While major enterprise tools like Screaming Frog, Google Analytics (GA), Search Metrics and Deepcrawl can somewhat quickly help identify keyword cannibalization and redundancy issues, there are a select few less well known tried and true techniques that take much of the tooling and guessing out of the equation.
Siteliner is a limited use tool for anybody seeking something free. That said, it does a great job at identifying redundancy issues.
Entering in your site on the homepage will run a scan and deliver potential duplicate content issues. Once submitted, click ‘duplicate content” to identify potential crossover among various pages and templates. See below:
Once there, click into individual pages to leverage the highlighter crossover tool. This shows identical text from other areas of the site. See the example below:
This is by far one of the easiest tools for quickly identifying and fixing dup content issues, particularly for smaller ecommerce sites using boilerplate sales language across category and product pages.
This could be obvious to weathered SEOs, but it’s a very bulky tool with a lot going on. Like siteliner, it’s also not free.
The most efficient way to quickly identify potential cannibalization issues with SEMRush is to run a domain level search and navigate to the organic research section. From there, an advanced filter for keywords containing ‘example phrase’ will provide a list of search engine visible keywords.
Once processed, select the drop down option from the leftmost area of the table to see what page(s) may have ranked for each designated keyword.
Shown here are two pages fighting for one keyword. *Note Although not demonstrated in the image above, those pages are identifiable just beneath the dates.
While it’s pay to play, Semrush provides even greater functionality via projects. The tool/feature is known as “On Page SEO Checker.” It’s likely not worth the extra bucks, but it does quickly call out competing pages.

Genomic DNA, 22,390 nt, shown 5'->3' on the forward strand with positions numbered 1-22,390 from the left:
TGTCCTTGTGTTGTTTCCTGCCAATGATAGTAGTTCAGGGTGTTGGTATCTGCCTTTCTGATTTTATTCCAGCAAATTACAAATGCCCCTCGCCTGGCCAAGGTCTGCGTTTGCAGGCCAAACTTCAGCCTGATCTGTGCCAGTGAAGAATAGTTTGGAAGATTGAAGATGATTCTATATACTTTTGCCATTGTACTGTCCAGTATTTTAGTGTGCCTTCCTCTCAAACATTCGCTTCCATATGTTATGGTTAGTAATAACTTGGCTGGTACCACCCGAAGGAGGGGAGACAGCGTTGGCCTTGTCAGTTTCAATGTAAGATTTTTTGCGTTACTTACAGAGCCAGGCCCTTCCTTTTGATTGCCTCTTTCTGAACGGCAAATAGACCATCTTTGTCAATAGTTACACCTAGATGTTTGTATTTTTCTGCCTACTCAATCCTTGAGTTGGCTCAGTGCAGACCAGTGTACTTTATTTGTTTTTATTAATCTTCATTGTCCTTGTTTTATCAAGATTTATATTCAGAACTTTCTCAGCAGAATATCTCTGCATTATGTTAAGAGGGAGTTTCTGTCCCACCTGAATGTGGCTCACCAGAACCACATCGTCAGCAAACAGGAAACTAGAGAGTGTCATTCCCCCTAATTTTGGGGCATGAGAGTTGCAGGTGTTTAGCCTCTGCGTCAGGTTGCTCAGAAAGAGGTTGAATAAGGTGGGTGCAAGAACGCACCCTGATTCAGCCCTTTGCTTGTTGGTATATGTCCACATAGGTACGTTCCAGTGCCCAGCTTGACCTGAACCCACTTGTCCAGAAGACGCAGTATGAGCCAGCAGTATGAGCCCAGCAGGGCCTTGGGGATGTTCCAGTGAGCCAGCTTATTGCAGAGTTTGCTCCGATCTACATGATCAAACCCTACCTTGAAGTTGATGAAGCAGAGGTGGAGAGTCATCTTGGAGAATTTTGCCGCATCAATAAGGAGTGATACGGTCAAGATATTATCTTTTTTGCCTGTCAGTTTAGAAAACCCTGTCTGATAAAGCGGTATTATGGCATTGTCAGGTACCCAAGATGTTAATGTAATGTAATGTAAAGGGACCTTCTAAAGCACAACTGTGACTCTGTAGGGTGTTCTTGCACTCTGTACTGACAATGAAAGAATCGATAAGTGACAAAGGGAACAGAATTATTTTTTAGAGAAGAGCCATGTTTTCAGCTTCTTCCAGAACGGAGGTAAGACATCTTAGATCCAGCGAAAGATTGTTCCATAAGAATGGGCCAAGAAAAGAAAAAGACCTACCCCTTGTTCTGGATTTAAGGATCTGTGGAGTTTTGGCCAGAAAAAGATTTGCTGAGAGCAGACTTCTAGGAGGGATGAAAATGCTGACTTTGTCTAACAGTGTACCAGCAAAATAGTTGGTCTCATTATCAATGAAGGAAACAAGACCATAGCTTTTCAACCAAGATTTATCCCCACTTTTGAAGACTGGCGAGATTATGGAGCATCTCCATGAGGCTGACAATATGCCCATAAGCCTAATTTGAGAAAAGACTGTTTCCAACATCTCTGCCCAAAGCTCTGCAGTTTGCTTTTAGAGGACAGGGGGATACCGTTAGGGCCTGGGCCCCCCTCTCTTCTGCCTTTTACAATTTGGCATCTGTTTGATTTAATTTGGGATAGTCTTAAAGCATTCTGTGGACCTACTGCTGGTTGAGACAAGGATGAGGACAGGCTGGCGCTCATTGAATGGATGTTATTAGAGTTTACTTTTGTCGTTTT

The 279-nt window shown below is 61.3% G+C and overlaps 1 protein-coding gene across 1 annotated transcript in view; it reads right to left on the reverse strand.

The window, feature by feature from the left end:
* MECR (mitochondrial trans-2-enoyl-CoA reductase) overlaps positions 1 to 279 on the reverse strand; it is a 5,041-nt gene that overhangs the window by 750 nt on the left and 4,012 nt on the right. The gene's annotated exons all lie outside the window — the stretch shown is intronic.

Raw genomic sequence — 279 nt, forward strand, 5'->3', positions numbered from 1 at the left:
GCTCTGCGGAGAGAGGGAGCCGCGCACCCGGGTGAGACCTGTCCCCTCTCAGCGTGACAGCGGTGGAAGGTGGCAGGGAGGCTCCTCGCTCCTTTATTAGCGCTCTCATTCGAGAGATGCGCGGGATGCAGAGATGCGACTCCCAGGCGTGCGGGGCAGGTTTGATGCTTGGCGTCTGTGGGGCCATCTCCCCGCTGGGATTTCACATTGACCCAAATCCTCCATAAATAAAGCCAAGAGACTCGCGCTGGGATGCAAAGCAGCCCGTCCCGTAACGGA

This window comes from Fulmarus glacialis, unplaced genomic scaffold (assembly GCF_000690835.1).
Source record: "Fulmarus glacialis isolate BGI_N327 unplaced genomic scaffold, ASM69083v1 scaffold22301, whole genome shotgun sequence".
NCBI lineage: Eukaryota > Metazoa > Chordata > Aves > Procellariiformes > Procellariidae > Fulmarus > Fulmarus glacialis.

This one should be obvious, but often gets disregarded for different reasons. A ‘site’ search is an advanced search in Google that uses the ‘site:’ search operator to identify internal pages of a website. It’s used like so: “site:www.example.com”.
When paired with a keyword or phrase, it can be used to filter the most important pages for that particular keyword or phrase. For example, “site:www.example.com example keyword”.
*Note this can also be mixed with other search operators as well, like exact match (“), phrase() and more.
An example of how this could work is featured in the screenshot below:
According to this search, rowedigital.com’s strongest page for ‘duplicate content’ is https://www.rowedigital.com/title-tag-seo-the-only-resource-youll-ever-need/. It’s also the only result.
This is highly contrasted against ‘link building’ (shown below).
While more tooling and research would be needed, it’s possible there’s some crossover between these different pages on link building. It’s also very likely there’s some competition going on.
Perhaps the most favorable and easily forgettable of all methods is GSC’s performance feature. Formally known as ‘search analytics.’ To identify potential cannibalization issues, navigate to ‘performance’ and filter by keyword. Then, toggle to pages just beneath the main line graph block. See below:
A list of ranking pages and respective stats will appear, along with information about the categories progress over time. Drill down into individual pages to view each one by one.
In line with the example above, Rowe Digital gets visibility across 5 different pages for the phrase ‘link building services,’ and again is likely experiencing some internal competition.
As mentioned above, there are enterprise tools that will do these sorts of things. There are also some that will provide recommendations.
The above four methods can prove especially valuable for management, and are among the best in helping to streamline content and rankings. Using them to keep a pulse on internal cannibalization can help get ahead of the competition earlier rather than later.
For help with duplicate content and cannibalization, please contact us directly here.